Women's History Month

Illustration of a ranger profile over names of historical women

NPS / Matt Turner

Every March during Women's History Month and throughout the year, the National Park Service and our partners commemorate the role of women in American history. Visit any of the more than 400 national parks across the country or join a ranger program to learn more or reflect on women's contributions of past and present. During the centennial year of the 19th Amendment, we are exploring stories of women of all cultural backgrounds and traditions who have engaged in civic life throughout American history and earlier.

Inspired by something you've learned or found a bit of family history in a national park? Share your experiences on social media using #FindYourPark / #EncuentraTuParque and #NPS19th.

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Spotlight on the 19th Amendment Centennial

August 26, 2020, marks the 100th anniversary of the ratification of the 19th Amendment of the US Constitution giving women the legal right to vote in the United States. In commemoration of the centennial, explore the complex history involving Americans of all backgrounds fighting for and against the amendment.
Suffragist cloak and hat in an exhibit

19th Amendment

Learn more about the history of the 19th Amendment and find resources, including articles, education tools, timelines, maps, and more.

Painting of a suffragist on a horse

Race to Ratification

Follow the progress of the 19th Amendment state by state 100 years after they each ratified it.

Visitor looking at busts and paintings of suffragists

20 Suffragists to Know for 2020

Explore the stories of 20 suffragists who played influential roles in the movement of votes for women.

Group seated inside a historic convention hall

Women's Rights NHP

Prominent 19th-century activists gathered in Seneca Falls, New York, in July of 1948 to hold the first Women's Rights Convention.

Red brick building on a city street corner

Belmont-Paul Women's Equality NM

From a residence across the street from the US Capitol, a national suffragist group pushed for the ratification of the 19th Amendment.

Featured Parks and Places

Stories of women involved in civic engagement can be found in every national park in both the past and present as women continue to play an important role in the management of public lands. Other places where women made history are preserved in local communities through National Park Service programs and partnerships. Here are a few parks and places that were created or recognized specifically to honor women actively involved in civic life.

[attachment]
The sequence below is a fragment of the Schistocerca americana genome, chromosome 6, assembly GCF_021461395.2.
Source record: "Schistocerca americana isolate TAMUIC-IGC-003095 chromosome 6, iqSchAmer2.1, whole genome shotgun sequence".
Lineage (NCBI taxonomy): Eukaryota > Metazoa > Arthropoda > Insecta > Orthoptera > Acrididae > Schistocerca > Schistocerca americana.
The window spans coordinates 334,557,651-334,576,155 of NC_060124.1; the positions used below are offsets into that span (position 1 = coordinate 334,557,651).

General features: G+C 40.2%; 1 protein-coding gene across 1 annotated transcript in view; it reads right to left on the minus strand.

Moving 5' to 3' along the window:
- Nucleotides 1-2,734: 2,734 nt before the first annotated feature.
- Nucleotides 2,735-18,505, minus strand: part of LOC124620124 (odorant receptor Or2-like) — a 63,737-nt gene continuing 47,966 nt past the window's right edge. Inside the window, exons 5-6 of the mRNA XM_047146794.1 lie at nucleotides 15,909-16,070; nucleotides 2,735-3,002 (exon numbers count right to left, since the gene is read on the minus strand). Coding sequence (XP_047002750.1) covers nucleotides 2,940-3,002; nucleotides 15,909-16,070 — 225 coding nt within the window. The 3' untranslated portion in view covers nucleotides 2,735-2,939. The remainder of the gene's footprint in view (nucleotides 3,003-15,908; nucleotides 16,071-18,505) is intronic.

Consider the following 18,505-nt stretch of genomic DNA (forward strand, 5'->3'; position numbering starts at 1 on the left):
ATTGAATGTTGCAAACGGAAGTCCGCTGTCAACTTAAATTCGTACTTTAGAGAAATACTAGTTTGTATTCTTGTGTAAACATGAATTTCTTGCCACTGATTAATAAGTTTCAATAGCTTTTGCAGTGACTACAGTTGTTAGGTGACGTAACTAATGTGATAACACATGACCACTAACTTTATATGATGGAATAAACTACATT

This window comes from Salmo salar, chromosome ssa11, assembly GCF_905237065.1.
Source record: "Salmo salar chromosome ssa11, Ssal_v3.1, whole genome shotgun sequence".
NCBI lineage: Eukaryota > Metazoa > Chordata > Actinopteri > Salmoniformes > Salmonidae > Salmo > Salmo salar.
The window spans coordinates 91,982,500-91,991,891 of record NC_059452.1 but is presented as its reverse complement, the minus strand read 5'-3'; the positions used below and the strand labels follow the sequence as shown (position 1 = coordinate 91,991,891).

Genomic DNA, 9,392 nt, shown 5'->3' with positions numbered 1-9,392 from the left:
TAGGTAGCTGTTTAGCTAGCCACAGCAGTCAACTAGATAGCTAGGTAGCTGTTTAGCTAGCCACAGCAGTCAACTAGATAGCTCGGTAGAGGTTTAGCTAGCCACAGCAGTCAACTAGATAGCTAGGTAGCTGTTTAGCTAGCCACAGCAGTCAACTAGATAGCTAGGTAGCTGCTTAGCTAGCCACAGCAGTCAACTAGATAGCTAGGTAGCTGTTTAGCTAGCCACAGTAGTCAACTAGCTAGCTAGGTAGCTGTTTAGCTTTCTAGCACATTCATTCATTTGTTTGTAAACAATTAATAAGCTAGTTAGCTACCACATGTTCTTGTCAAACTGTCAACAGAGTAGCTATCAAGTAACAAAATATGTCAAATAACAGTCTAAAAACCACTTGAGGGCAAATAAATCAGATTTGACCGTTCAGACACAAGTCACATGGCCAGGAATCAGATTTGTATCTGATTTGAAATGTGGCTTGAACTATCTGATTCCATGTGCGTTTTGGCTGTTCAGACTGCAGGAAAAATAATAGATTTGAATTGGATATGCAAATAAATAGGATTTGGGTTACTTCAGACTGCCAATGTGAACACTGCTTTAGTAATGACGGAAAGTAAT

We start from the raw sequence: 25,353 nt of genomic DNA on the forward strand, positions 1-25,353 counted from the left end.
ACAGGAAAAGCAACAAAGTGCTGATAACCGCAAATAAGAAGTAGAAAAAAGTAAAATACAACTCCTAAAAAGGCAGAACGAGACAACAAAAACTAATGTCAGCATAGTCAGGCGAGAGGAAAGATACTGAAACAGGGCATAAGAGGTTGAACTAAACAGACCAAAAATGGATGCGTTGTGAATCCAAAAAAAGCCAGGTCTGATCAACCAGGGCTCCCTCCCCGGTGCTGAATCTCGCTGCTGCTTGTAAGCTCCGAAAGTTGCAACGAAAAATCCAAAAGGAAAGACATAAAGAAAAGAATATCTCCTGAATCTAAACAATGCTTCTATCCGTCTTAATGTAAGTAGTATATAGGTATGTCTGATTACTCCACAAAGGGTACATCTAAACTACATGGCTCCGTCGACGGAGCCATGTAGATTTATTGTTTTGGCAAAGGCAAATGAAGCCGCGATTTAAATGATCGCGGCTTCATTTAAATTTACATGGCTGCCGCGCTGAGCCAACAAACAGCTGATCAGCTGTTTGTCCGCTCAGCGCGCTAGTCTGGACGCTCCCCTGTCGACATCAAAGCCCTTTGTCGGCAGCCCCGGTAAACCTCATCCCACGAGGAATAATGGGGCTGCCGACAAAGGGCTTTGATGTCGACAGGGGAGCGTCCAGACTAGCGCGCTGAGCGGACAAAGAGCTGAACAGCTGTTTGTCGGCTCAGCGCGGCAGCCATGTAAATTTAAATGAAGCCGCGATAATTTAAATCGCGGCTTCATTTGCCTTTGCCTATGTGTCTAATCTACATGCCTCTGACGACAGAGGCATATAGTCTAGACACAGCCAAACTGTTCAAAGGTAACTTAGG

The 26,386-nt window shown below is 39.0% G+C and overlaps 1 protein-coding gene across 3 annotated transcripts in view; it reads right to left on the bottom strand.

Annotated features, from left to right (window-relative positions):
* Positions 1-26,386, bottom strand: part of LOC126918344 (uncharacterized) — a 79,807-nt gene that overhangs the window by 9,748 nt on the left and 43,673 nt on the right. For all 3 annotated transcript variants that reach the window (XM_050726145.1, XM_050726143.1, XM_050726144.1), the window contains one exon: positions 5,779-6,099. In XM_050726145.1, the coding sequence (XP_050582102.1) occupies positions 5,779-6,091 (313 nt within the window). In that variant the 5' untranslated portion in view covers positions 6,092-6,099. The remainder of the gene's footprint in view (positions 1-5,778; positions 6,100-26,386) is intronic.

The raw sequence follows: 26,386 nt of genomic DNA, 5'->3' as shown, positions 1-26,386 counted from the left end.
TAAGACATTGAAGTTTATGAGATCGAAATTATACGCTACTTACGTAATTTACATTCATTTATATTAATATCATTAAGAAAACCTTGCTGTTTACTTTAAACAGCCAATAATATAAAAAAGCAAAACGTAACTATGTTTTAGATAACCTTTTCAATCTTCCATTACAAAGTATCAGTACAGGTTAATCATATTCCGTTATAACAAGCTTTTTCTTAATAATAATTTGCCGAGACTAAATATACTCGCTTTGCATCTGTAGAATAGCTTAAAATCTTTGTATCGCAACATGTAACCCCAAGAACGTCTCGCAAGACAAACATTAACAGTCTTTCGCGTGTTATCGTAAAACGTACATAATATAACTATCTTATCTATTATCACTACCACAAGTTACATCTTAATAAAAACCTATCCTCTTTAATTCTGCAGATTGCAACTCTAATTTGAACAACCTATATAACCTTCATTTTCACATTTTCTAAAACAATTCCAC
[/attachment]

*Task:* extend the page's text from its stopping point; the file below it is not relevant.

Statue of a World War II-era woman welding

Travel Where Women Made History

Explore places and discover the accomplishments of many American women making a difference in communities throughout history.

Ranger sitting on the floor talking to kids

This Month's National Park Getaway

Explore the roles, accomplishments, and lives of an integral unofficial position at First Ladies National Historic Site in Ohio.

Tour group walking inside a two-story white house

Harriet Tubman NHP

The famed Underground Railroad conductor spent her life advocating for civil rights for African Americans, women, and the disabled.

A highly decorated large stairwell and hallway area

Clara Barton NHS

After providing support for the military during the Civil War, Barton founded the American Red Cross to improve national emergency response.

Mural of Maggie Walker and Richmond skyline

Maggie L. Walker NHS

As a prominent business woman, Maggie Walker advanced civic rights, education, and business opportunities in the African American community.

Statue of Eleanor and Franklin Roosevelt sitting at a table

Eleanor Roosevelt NHS

A tireless advocate for human rights, Eleanor Roosevelt demanded equality both as a first lady and later with the United Nations.

Ranger talking next to a portrait of Mary McLeod Bethune

Mary McLeod Bethune Council House NHS

Bethune's impressive resume included being a diplomat, founding a college, and leading the National Council for Negro Women.

Featured Stories of Women in Civic Engagement

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    Last updated: March 5, 2020